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Advisory Group for Disability Issues – Meeting Summary – November 6, 2014

About the Advisory Group for Disability Issues

The Advisory Group for Disability Issues ("Advisory Group") is mandated to:

Many Advisory Group members are leaders of organizations, invited as experts, and are participating in a personal capacity. The Advisory Group's composition reflects cross-disability perspectives; varied policy focus; and gender, linguistic and geographic diversity.

Executive Summary

The third meeting of the Advisory Group for Disability Issues was held on November 6, 2014.

All Advisory Group members attended the third meeting. They are:

The Chief Electoral Officer, Marc Mayrand, welcomed participants and remarked on Elections Canada's readiness for the 2015 federal election and the value the Advisory Group continues to provide to Elections Canada in the lead up to the next general election. Susan Torosian, Senior Director, Public Affairs, chaired the meeting and its various sessions, provided updates on follow-up items, and facilitated roundtable discussions throughout the course of the day.

The meeting's main accomplishments include:

The Advisory Group will continue to meet periodically in the lead up to and following the next general election. Its next meeting is scheduled for April 2015 in the National Capital Region.

MEETING OVERVIEW

Welcoming Remarks by the Chief Electoral Officer

The meeting started with welcoming remarks from the Chief Electoral Officer (CEO), who restated the agency's commitment to ensuring that every eligible person has the opportunity to exercise his or her right to vote. The CEO explained that the agency is hard at work getting ready for the federal election in 2015.

The CEO acknowledged and thanked the Advisory Group for its feedback and explained how these comments have contributed to the agency's operational plans for the upcoming election. He restated that Elections Canada will be counting on members to help the agency reach the constituencies they represent to ensure that people with disabilities receive information on where, when, and ways to register and vote. He emphasized that he hopes that members will play an active role in ensuring that Elections Canada's products and tools are well advertised within the disability community.

The CEO then explained that it is important for the Advisory Group to begin to plan how to contribute to the aftermath of the election, at this and future meetings. One way is for the Advisory Group to discuss how it can be involved in observing and evaluating the accessibility of the 2015 federal election.

The CEO also outlined that another way is to talk about a vision for the future and to identify fundamental priorities that the Advisory Group would like to see Elections Canada pursue beyond 2015. He is looking forward to the Advisory Group's views on how to make the electoral system as inclusive and accessible as possible and appreciated the opportunity to benefit from the group's expertise.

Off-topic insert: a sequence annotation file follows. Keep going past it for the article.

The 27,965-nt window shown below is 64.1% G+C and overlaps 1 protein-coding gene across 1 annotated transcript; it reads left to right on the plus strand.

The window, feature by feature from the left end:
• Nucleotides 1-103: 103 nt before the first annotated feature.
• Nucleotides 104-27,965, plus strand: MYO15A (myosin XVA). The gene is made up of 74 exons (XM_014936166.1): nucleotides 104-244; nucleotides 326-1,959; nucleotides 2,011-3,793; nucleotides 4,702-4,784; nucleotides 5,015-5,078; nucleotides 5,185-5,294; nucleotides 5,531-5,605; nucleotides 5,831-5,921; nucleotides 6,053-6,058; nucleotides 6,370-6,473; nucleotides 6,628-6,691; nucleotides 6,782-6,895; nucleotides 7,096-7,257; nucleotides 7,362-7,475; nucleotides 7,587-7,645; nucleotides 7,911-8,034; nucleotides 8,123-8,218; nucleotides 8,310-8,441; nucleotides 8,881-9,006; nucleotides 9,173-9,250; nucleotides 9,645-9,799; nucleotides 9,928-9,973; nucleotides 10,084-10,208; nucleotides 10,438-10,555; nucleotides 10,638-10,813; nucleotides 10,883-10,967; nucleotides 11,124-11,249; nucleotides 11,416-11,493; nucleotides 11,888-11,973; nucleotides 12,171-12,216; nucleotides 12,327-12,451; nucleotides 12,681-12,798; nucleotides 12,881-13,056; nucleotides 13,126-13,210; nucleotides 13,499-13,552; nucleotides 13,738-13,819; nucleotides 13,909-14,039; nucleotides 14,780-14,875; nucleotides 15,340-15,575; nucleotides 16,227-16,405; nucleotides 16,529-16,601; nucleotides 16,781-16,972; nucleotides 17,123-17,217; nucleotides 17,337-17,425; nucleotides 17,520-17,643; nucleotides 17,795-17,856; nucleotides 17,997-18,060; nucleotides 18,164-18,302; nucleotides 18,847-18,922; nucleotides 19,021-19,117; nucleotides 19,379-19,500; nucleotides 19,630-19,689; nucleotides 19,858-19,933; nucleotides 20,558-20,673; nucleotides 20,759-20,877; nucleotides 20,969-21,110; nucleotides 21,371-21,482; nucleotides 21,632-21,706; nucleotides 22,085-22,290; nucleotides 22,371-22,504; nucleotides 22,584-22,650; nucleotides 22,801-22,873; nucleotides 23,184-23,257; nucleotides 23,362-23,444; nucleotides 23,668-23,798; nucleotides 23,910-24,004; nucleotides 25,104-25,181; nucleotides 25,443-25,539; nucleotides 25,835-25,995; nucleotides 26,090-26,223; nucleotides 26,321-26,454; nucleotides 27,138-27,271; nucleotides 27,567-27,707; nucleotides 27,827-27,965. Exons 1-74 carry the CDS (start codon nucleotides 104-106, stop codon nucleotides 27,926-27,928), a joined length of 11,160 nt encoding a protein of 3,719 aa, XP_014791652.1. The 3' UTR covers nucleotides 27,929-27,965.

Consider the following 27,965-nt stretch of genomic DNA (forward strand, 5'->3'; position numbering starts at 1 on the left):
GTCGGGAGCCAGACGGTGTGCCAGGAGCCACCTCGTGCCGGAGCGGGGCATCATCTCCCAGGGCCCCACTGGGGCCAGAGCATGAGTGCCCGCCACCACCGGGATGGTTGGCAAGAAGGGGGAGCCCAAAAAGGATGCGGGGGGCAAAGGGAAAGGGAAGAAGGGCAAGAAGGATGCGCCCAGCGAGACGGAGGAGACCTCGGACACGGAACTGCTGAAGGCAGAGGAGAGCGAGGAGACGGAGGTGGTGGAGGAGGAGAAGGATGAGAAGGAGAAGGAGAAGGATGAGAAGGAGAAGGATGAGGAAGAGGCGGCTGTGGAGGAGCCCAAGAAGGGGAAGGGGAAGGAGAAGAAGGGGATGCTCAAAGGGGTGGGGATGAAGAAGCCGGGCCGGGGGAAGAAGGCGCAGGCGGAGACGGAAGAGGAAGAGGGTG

The CEO closed his introductory remarks by restating his belief that the Advisory Group will play a role in shaping recommendations to Parliament on accessibility issues and that he looks forward to the outcomes of discussions held today and at future meetings.

Agenda Review and Roundtable

The meeting Chair, Susan Torosian, Senior Director, Public Affairs, sought the Advisory Group's comments on the meeting summary from the second meeting. She outlined how the follow-up items assigned to Elections Canada had either been sent to the members prior to the meeting or were incorporated into the agenda of today's meeting. Suggested revisions were discussed and, pending the inclusion of these revisions, the second meeting's summary was considered approved.

The Chair updated the group on two bilateral meetings that took place with Advisory Group members since the second meeting. The first meeting, with COPHAN, was to discuss the Polling Locations Accessibility Checklist and the French terminology in particular. The Chair thanked COPHAN for its feedback, which will enrich future versions of the document. The second meeting, with People First of Canada, addressed next steps on how to bring the issue of photos of candidates on ballots to a future Advisory Committee of Political Parties meeting.

In the member roundtable, participants raised questions and comments on all components of the day's agenda, as well as on the documentation that had been provided in advance. These questions and comments have been incorporated into the relevant sections that follow. Members looked forward to the opportunity to discuss these subjects with Elections Canada experts over the course of the meeting.

Communicating Accessibility during the 42nd general election

Building upon the groundwork and discussion at earlier meetings, Kirstan Gagnon, Acting Manager, Stakeholder Engagement Services, updated participants on Elections Canada's plans for communicating accessibility during the next general election.